Instananeous Velocity: A Graphical Interpretation

Typically, motion is not with constant velocity nor speed. While driving in a car, for example, we continuously speed up and slow down. A graphical representation of our motion in terms of distance vs. time, therefore, would be more variable or “curvy” rather than a straight line, indicating motion with a constant velocity as shown below. (We limit our discussion to one dimensional motion. It should be straightforward to generalize to three dimensional cases.)

To calculate the speed of an object from a how to find position from a velocity graph representing constant velocity, all that is needed is to find the slope of the line; this would indicate the change in distance over the change in time. However, changing velocity it is not as straightforward.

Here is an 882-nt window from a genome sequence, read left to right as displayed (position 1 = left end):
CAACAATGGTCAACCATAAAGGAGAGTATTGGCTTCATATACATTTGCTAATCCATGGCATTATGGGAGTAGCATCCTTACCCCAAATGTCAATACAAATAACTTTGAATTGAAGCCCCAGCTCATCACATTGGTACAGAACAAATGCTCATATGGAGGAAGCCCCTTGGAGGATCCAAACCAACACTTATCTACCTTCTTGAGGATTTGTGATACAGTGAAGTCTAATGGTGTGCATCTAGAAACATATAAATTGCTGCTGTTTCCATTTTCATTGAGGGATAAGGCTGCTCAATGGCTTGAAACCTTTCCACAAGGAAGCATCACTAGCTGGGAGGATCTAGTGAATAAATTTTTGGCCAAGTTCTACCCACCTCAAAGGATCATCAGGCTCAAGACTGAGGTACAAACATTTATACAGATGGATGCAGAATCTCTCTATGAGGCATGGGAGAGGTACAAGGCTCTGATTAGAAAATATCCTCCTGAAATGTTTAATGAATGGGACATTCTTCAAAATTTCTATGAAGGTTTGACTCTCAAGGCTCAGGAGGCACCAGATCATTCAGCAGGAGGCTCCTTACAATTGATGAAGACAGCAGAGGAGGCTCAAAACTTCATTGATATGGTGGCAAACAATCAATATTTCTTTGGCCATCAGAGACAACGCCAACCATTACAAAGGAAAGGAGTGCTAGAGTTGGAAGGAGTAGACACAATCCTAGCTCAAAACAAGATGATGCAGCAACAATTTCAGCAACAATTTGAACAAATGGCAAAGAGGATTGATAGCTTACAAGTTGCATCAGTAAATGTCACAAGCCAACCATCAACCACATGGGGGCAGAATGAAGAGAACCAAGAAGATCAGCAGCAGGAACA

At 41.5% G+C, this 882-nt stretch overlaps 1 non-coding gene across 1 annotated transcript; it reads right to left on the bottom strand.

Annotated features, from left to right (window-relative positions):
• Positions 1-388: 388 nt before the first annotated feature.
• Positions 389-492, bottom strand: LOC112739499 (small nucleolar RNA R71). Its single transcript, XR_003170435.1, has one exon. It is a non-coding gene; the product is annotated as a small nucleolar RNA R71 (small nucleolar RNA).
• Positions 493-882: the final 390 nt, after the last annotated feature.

Since our velocity is constantly changing, we can estimate velocity in different ways. One way is to look at our instantaneous velocity , represented by one point on our curvy line of motion graphed with distance vs. time. In order to determine our velocity at any given moment, we must determine the slope at that point. To do this, we find a line that represents our velocity in that moment, shown graphically in. That line would be the line tangent to the curve at that point. If we extend this line, we can easily calculate the displacement of distance over time and determine our velocity at that given point. The velocity of an object at any given moment is the slope of the tangent line through the relevant point on its x vs. t graph.